Following the defeat of the Sunflower project, CEP wanted to bring the various sides together to produce real change in how energy was created and used. Through the use of focus groups, CEP and their lead environmentalist, Ellen Horn, “got a bunch of Kansans together in a room, lob some ideas at them, and watch how they responded.”
At one of the focus group, Ms. Horn watched from the other side of a two-way mirror, as a man in the group said, “‘Climate change is a lie.’ The man leaned back in his chair and folded his arms over his chest. ‘Climate change is a lie,’ he said again. ‘It’s just something make up by environmentalists to scare us.'” Ms. Horn had heard this comment many times before. However, in this case, even though the man didn’t believe in climate change, he did drive a “hybrid car and [had] changed all his light bulbs out to CFLs.”
This moment changed Ms. Horn’s outlook on the world. “Like many people who might describe themselves as ‘green,’ Horn thought of climate change as an idea you had to accept before you’d be willing to care about energy change. Before the focus groups, she saw climate and energy as a couple of nested boxes. Open the alternative energy box, and you’d find a box full of climate change fears inside. She was wrong.”
“We came away with multiple examples where people who didn’t believe in climate change were taking action anyway for other reasons,’ Horn said. A lot of it was energy security and also conservation, which is just an ethic that we have in the Midwest. Prudence came up a lot, with people saying, ‘Well, even if we aren’t sure, maybe we should take action just in case.'”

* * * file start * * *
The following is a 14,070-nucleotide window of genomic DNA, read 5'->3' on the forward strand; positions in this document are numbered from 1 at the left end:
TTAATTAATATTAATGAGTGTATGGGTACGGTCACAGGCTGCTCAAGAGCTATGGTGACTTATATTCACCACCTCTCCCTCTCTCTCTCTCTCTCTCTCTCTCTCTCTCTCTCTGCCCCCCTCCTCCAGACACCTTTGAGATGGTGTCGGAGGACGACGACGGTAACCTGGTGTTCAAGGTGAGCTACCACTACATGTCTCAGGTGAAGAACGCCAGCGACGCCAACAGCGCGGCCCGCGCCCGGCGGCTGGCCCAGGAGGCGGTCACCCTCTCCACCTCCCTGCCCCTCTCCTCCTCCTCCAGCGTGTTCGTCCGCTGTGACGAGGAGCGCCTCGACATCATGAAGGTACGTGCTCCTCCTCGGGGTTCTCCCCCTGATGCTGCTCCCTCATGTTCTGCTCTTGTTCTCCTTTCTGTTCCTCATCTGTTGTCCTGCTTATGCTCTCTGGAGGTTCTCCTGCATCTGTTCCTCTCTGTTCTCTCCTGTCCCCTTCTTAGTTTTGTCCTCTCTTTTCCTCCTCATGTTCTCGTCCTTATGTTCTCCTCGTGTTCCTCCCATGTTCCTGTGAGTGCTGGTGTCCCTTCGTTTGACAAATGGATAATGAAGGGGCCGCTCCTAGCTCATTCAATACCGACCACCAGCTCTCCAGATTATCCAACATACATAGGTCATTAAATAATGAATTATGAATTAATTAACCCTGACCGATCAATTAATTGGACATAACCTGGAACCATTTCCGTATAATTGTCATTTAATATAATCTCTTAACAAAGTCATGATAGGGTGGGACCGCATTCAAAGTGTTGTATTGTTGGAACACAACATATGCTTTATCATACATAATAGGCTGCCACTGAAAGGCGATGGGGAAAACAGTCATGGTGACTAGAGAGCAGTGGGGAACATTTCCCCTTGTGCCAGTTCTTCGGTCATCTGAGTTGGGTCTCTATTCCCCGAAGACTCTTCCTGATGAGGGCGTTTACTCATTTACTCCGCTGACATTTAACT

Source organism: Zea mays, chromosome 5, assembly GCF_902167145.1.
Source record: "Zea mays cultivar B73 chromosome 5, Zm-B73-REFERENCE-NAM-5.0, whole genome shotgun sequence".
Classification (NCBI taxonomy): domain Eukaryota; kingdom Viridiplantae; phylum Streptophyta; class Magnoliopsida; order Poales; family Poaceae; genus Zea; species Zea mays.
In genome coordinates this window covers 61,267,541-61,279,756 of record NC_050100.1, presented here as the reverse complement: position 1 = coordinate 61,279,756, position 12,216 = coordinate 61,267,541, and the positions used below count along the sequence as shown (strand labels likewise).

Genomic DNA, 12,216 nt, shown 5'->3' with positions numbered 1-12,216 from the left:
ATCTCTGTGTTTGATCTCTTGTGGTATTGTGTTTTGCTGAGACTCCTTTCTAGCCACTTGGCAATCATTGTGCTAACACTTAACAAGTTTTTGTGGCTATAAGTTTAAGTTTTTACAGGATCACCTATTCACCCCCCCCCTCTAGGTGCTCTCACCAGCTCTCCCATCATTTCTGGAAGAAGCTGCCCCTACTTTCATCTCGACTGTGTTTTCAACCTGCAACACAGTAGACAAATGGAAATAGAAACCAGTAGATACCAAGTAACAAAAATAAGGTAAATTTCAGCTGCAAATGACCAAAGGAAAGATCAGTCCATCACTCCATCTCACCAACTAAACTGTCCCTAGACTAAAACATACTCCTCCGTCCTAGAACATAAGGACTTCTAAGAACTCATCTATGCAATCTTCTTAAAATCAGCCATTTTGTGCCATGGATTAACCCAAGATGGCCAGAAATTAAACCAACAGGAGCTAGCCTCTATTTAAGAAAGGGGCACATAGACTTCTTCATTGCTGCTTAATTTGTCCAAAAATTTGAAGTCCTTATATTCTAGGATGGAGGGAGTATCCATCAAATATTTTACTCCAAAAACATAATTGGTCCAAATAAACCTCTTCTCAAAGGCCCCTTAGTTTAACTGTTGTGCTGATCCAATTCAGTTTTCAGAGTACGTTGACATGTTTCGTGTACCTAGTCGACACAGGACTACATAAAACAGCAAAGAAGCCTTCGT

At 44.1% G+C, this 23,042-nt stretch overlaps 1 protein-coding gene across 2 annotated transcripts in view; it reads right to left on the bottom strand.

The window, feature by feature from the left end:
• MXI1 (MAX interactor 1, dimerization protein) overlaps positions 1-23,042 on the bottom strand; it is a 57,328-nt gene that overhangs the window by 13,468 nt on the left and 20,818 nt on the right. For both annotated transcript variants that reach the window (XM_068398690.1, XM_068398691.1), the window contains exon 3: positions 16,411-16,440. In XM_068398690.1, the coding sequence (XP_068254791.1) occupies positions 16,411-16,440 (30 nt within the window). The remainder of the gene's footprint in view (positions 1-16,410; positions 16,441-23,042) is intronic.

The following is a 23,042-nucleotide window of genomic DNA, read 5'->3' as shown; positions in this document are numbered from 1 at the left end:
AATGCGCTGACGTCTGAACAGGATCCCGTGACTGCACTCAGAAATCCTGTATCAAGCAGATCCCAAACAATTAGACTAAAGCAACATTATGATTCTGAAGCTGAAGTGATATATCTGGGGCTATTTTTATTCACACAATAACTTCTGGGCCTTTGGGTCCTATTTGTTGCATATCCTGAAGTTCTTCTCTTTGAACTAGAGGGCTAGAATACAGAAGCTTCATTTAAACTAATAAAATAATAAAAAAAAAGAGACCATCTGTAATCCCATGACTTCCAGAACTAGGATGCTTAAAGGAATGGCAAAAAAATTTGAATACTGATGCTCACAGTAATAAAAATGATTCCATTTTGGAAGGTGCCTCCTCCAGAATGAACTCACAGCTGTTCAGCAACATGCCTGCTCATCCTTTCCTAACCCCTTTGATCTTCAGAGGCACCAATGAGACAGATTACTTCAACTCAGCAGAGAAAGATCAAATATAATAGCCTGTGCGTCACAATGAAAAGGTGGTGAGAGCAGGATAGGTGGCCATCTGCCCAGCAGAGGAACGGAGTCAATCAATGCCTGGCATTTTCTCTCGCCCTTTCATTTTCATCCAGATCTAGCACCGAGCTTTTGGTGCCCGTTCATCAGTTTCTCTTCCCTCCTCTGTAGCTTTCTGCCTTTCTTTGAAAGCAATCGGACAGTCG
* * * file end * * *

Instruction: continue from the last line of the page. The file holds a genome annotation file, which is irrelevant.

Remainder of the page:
“That lesson – that you don’t have to care about climate change to care about energy was enough to alter the way the Climate and Energy Project did business. Instead of kicking off their campaign by trying to lead a bunch of very stubborn horses to the lake, they just skipped right ahead to the part where everybody gets a glass of water.”
This story illustrates that there may be support for organizational goals, even when there isn’t support for the underlying reasons why the organization wants to pursue these goals. Perhaps, it’s time for all of us to focus on where there is agreement toward solving problems, rather than simply trying to push our beliefs on everyone else.
Having grown up on Rube Goldbergcartoons in Saturdays’ Funny Pages, I love wacky devices that use long and overly complex techniques to perform mundane tasks. I also admire the talent and skill of individuals who are able to create these machines.
For Wednesday Humour this week, let me introduce you to The Page Turner. This machine is the creation of artist Joseph Herscher (the deeply involved newspaper reader in the video). Born in New Zealand and now residing in Brooklyn, New York, Herscher built his first Rube Goldberg devise four years ago in Auckland, New Zealand.
The Page Turner makes use of a black powder fuse, billiard balls, a gas burner, a hamster, and a lot of gravity to achieve its task!
Got the skills or imagination to build one of these contraptions? There are Rube Goldberg Machine contests held every year. Participants need to be High School or College students. To learn more, visit the Machine Contests page on the Rube Goldberg website.
Robert Cialdini and Steve Martin have just created a highly engaging and informative video of the proven “factors that influence us to say yes to the requests of others.” This 12 minute video, which is full of examples, is provided below. Dr. Cialdini is Professor Emeritus of Psychology and Marketing, Arizona State University.
For the rest of this post, I’m going to be quoting the authors, to provide you a quick look at the great information covered in the video. I hope you’ll watch the whole thing and are prepared to take notes.
Researchers for over 60 years have been studying persuasion and Cialdini and Martin state that there can be no doubt that is a science to how we are persuaded. And a lot of this science is surprising.